Central to this is how diversity and inclusion practices have taken a political project with emancipatory and egalitarian goals and translated it into a managerial project wedded to commercial outcomes.
This managerial obsession helps to distance companies’ responsibility from broader structural inequalities present within them, and prevents real change. It also depoliticises the struggle for equality, so diversity and inclusion practices have not resulted in structural change that addresses underlying discrimination and exclusion.
Diversity and inequality programs too easily become what we call a ‘repressive equality regime’. The problem is not so much the realities of inequality, but the vision of what equality means. These ‘regimes’ stand in the way of progress because they repress the true political meaning of equality from being articulated and acted on.
We have no reason to believe that organisations focusing on improving diversity and inclusion are not well-intended or make a difference for some people, especially when the promise of individual progress is an incentive. However, in its current form, the managerial practice of diversity and inclusion can prevent structural change by muting the sound of dissent and failing to challenge a fundamentally unequal status quo.
In other words, even in the most progressive organisations, their diversity and inclusion practices inadvertently can end up perpetuating inequality.
So, what can we do about this? Commitment from leaders to establish mutual trust and lines of responsibility are a good starting point, and that is increasingly present in many organisations. But that is not enough.
Beyond senior commitment is the need to face the hard realities of inequality rather than celebrating success stories. Company leaders need to own up to organisational injustice by making inequalities highly visible and calling them out as illegitimate and wrong.
If managers are going to lead in ways that address inequalities in the workplace, we need a radical political project. What we have now is a managerial project couched in terms somewhere between harmony and the “business case” for diversity. It is not good enough.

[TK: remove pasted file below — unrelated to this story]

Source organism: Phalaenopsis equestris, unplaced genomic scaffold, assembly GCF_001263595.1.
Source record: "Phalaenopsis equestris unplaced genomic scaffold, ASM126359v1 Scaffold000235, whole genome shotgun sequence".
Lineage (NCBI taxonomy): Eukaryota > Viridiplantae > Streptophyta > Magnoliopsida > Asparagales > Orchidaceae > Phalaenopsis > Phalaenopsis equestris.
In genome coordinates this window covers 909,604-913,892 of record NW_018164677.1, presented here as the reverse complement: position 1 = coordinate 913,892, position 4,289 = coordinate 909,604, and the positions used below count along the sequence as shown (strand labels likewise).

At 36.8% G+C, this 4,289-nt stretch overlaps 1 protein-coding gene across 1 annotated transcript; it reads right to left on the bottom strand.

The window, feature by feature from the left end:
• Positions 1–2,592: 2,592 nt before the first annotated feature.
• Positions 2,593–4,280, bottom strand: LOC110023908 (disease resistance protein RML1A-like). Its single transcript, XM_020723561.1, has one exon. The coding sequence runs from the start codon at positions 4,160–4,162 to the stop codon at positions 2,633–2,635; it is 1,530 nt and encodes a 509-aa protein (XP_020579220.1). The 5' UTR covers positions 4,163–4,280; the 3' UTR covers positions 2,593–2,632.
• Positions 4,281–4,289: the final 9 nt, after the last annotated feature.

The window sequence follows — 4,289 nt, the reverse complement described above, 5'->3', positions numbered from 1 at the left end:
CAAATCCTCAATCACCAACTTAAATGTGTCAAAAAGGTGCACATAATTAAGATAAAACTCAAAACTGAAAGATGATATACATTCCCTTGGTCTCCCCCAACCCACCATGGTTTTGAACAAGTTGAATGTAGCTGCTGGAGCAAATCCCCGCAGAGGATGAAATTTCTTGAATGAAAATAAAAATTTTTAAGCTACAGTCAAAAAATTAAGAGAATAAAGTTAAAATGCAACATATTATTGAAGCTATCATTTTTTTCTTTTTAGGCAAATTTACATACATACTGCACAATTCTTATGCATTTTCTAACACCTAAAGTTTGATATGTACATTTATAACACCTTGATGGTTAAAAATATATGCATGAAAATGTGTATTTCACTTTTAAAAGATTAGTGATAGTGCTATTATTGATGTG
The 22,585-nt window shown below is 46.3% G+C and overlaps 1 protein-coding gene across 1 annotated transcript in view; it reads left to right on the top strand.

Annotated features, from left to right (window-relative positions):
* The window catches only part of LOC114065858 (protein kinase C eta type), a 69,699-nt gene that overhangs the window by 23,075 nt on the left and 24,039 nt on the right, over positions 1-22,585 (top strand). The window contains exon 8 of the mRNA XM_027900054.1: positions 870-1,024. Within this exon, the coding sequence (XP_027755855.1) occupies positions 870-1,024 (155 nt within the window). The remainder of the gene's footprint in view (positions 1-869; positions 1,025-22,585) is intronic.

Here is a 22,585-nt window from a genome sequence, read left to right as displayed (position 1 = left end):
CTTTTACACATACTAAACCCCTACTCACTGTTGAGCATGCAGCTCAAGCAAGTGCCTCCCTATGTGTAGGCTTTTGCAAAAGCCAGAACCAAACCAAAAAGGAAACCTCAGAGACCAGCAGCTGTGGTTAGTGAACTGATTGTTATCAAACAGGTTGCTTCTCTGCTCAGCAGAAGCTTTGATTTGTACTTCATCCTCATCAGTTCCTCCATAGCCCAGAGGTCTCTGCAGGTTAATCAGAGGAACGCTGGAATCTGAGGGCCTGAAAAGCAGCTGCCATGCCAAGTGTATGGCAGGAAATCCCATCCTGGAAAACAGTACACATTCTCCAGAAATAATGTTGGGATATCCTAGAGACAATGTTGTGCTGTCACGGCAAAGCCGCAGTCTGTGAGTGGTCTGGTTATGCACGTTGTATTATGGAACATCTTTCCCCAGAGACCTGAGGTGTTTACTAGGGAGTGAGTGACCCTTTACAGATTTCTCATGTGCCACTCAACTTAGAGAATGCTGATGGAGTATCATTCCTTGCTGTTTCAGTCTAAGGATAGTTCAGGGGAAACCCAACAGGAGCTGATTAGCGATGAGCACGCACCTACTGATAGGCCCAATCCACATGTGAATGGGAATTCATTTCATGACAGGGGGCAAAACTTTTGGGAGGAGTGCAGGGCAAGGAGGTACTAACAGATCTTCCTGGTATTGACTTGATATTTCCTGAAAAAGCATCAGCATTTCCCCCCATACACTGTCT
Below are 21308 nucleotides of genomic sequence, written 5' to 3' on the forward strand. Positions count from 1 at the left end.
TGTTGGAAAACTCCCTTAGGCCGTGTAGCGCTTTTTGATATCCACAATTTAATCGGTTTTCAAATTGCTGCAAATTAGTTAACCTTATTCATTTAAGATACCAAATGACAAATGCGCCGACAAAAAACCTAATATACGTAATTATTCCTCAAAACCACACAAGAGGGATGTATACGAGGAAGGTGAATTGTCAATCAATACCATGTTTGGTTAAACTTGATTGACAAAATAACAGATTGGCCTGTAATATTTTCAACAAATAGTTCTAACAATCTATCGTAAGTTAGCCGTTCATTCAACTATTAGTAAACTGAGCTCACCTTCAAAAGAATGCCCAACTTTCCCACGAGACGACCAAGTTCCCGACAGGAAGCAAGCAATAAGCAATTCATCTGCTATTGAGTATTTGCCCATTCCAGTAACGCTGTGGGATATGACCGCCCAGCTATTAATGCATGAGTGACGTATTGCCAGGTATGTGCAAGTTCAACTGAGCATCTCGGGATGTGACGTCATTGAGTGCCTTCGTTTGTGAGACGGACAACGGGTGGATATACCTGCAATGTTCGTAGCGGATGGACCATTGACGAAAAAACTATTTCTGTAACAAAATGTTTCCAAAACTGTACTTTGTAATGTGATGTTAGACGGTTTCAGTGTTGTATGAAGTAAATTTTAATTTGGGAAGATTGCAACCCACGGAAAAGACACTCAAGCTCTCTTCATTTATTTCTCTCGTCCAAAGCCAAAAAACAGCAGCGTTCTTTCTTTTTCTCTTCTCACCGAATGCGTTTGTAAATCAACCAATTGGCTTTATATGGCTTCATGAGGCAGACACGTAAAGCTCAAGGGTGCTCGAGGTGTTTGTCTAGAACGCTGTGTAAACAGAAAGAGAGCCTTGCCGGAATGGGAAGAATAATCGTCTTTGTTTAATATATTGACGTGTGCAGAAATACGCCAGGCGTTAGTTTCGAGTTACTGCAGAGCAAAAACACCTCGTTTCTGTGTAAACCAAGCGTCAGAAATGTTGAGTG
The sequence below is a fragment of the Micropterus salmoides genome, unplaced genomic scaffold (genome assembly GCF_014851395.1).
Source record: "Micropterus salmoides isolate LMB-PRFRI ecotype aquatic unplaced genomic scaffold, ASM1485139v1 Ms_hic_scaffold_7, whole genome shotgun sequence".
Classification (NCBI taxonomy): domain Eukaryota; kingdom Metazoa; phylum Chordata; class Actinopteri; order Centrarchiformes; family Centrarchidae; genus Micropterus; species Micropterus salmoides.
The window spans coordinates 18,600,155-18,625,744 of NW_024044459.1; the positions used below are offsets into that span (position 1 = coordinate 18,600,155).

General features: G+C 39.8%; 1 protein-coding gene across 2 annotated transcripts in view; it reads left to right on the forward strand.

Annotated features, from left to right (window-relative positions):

Beyond the business case
Equality is a basic human right and if an organisation engages in it for commercial self-interest, they fundamentally fail to understand what it is really about. Instead, organisations need to be held to account for their responsibility to the broader community they are a part of.
A shift from a managerial approach to an approach that embeds diversity into the heart of a company’s purpose, strategy and values requires them to accept the challenging goal of disrupting the status quo of privilege and injustice. For many, embracing an agenda of radical equality would be uncomfortable.
Moving beyond corporate inertia so that equality and diversity practice sheds its managerial project approach and embraces its political meaning is required. This means leading not as a distant and abstract management process, but in a transformational way with and for others.
Business schools can lead the way in this shift by helping managers and leaders understand that without this change, their good intentions and organisational equality regimes will remain as they are now: repressive rather than emancipatory.
Celina McEwen is Adjunct Research Fellow at the University of Technology Sydney; Alison Pullen is Professor of Gender, Work and Organisation at Macquarie University; Carl Rhodes is Dean of UTS Business School at the University of Technology Sydney.